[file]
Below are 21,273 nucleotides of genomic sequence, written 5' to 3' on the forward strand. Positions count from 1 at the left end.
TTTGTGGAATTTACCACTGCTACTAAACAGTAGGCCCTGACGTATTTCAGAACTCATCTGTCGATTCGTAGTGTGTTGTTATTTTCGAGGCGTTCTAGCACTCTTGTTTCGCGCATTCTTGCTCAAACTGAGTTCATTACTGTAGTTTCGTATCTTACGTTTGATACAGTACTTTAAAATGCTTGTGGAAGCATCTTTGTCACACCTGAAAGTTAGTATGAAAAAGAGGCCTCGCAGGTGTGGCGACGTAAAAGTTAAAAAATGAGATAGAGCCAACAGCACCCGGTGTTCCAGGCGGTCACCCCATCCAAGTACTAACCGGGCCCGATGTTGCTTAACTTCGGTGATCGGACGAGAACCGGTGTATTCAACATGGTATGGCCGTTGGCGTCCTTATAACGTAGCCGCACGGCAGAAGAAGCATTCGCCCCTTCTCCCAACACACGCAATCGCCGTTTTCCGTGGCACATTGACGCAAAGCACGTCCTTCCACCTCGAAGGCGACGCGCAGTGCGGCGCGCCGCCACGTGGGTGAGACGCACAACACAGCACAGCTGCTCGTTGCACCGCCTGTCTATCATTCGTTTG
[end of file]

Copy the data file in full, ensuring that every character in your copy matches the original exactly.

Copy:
Below are 21,273 nucleotides of genomic sequence, written 5' to 3' on the forward strand. Positions count from 1 at the left end.
TTTGTGGAATTTACCACTGCTACTAAACAGTAGGCCCTGACGTATTTCAGAACTCATCTGTCGATTCGTAGTGTGTTGTTATTTTCGAGGCGTTCTAGCACTCTTGTTTCGCGCATTCTTGCTCAAACTGAGTTCATTACTGTAGTTTCGTATCTTACGTTTGATACAGTACTTTAAAATGCTTGTGGAAGCATCTTTGTCACACCTGAAAGTTAGTATGAAAAAGAGGCCTCGCAGGTGTGGCGACGTAAAAGTTAAAAAATGAGATAGAGCCAACAGCACCCGGTGTTCCAGGCGGTCACCCCATCCAAGTACTAACCGGGCCCGATGTTGCTTAACTTCGGTGATCGGACGAGAACCGGTGTATTCAACATGGTATGGCCGTTGGCGTCCTTATAACGTAGCCGCACGGCAGAAGAAGCATTCGCCCCTTCTCCCAACACACGCAATCGCCGTTTTCCGTGGCACATTGACGCAAAGCACGTCCTTCCACCTCGAAGGCGACGCGCAGTGCGGCGCGCCGCCACGTGGGTGAGACGCACAACACAGCACAGCTGCTCGTTGCACCGCCTGTCTATCATTCGTTTG